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50 shelter beds open in New Haven, as heat and rents rise

New Haven Mayor Justin Elicker (second from right) talks with Pastor Valerie Washington from Upon This Rock Ministries in a fifty bed shelter that opened in New Haven.
Eddy Martinez
/
Connecticut Public
New Haven Mayor Justin Elicker (second from right) talks with Pastor Valerie Washington from Upon This Rock Ministries in a fifty bed shelter that opened in New Haven.

New Haven officials opened 50 beds for people experiencing homelessness, just a few blocks away from a former “tent city” where police evicted unhoused people in March.

“We just don't have the number of beds that our community –and when I say our community, I'm saying our greater New Haven community – need and deserve,” Mayor Justin Elicker said.

He said the need outpaces shelter space.

“There are 537 individuals in the greater New Haven region that are experiencing homelessness,” Elicker said.

The mayor, city officials, and community and religious leaders spoke at a shelter owned by Columbus House, a city-based nonprofit on Friday, where they cited an affordable housing crisis as the main culprit behind rates of homelessness.

Elicker took time to criticize residents and people in nearby communities, who oppose affordable housing initiatives. The rows of twin sized beds belie the changing nature of homelessness in the city, according to one official.

Velma George, who is the city’s coordinator for the homeless, said she’s seen a change in the makeup of the population.

“We're seeing more families experiencing unsheltered homelessness than any other time that I've been in this field,” George said.

While the number of homeless individuals is a bit lower than what it was around the same time in 2022, the figures are complicated by another factor. According to figures provided by the Connecticut Coordinated Access Network, 54 families were homeless in 2022. The number is now at 90.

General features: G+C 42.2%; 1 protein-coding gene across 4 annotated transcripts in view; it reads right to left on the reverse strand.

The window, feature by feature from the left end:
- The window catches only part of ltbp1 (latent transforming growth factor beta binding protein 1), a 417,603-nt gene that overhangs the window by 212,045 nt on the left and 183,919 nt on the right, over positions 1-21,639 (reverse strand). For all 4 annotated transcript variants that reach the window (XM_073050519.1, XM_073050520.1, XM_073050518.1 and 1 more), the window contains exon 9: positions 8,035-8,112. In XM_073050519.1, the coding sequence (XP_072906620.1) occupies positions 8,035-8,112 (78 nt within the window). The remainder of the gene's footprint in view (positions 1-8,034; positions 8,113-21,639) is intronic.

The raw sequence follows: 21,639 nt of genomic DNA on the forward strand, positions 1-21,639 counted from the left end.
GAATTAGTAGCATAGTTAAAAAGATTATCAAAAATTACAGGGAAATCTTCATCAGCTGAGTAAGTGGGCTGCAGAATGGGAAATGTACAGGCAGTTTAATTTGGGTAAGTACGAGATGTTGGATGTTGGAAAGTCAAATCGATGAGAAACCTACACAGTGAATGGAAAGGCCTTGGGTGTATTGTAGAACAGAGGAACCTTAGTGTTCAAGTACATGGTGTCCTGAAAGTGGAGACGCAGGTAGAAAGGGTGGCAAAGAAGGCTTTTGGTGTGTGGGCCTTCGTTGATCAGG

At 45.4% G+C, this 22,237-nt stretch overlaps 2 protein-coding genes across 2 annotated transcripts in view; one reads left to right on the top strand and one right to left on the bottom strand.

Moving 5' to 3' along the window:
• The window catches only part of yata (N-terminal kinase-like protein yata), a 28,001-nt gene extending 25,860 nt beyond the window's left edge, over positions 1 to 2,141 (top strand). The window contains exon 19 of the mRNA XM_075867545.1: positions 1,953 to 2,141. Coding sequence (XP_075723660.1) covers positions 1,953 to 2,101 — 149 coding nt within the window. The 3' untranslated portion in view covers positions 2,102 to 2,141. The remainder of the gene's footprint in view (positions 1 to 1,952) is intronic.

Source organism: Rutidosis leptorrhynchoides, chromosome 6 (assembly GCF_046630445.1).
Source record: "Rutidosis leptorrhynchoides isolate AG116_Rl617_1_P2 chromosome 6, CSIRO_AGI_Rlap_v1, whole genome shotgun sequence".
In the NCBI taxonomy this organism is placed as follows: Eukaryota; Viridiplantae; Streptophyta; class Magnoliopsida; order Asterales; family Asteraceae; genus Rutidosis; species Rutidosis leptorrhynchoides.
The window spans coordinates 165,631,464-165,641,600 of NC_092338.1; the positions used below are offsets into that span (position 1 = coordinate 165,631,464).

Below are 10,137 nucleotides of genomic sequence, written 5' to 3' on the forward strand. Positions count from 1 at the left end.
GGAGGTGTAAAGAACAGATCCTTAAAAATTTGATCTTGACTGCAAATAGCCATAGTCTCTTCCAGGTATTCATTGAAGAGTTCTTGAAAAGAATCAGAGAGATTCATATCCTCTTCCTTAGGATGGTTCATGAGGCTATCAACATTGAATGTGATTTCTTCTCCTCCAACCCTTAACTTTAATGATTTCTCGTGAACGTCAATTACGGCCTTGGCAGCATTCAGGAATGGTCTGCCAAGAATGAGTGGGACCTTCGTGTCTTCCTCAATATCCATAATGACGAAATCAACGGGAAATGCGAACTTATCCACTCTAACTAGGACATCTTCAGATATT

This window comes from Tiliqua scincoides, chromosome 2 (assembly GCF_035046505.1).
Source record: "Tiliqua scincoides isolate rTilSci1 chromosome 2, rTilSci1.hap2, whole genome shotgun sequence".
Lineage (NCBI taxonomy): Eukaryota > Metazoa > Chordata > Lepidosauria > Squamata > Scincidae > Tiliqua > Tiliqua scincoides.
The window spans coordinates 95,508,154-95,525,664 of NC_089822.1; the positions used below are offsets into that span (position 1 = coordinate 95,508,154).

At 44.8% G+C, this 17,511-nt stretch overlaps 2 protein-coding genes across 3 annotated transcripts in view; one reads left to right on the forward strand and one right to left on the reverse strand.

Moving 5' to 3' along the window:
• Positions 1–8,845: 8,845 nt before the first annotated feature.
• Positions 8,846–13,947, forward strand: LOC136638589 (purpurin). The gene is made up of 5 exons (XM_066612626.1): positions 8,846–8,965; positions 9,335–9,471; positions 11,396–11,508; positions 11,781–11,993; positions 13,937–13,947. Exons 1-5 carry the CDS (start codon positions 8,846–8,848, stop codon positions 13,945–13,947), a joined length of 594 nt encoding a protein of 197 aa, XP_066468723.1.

George noted the housing crisis is also a factor, saying landlords have refused to renew leases for some families and have jacked up rents by a few hundred dollars. Many homeless people, she said, work, but rent prices are now out of reach for many.

The average New Haven rent is $2,048, according to the real estate website RentCafe. The average hourly wage in the city is around $19.00 an hour according to ZipRecruiter. But according to the Living Wage Calculator by the Massachusetts Institute of Technology, a living wage for one adult with at least one child, is over $37.00 an hour.

Margaret Middleton is the CEO ofColumbus House, which owns the temporary emergency shelter. She said there are more households experiencing homelessness and 100 more people in cooling centers.

From left: Velma George, New haven’s Coordinator for Homelessness, Shaunette James Marquis, community services administrator, community outreach worker and Carmen Rodriguez, alder for the 6th ward.
Eddy Martinez
/
Connecticut Public
From left: Velma George, New haven’s Coordinator for Homelessness, Shaunette James Marquis, community services administrator, community outreach worker and Carmen Rodriguez, alder for the 6th ward.

“This is a 68% increase from the same time last year; 68% increase. And at Columbus house, we're entirely committed to serving this population of folks and helping make sure that we have a community in which everybody has a place to call home,” Middleton.

The temporary emergency shelter will be run by Upon this Rock Ministries, a non-denominational Christian ministry.

Individuals wishing to get a bed would first need to reach out to their local 211 help hotline for a referral. The beds are available from 7 p.m. to 7 a.m. until the end of October.

One alder, Carmen Rodriguez who represents the 6th Ward, implored people to understand the city and community members are trying to address the problem.

“Please understand that they said 50 beds to begin with. But their mission is not to just do [these] 50 beds. So let's applaud the mission that is taking place today,” Rodriguez said.

Yet Elicker said one thing that could put a serious dent in the problem, is something a lot of residents have opposed.

“There is not an interest in supporting more housing, more affordable housing, more deeply affordable housing. And I would ask people to ask themselves, ‘what kind of person are you?’” Elicker said.

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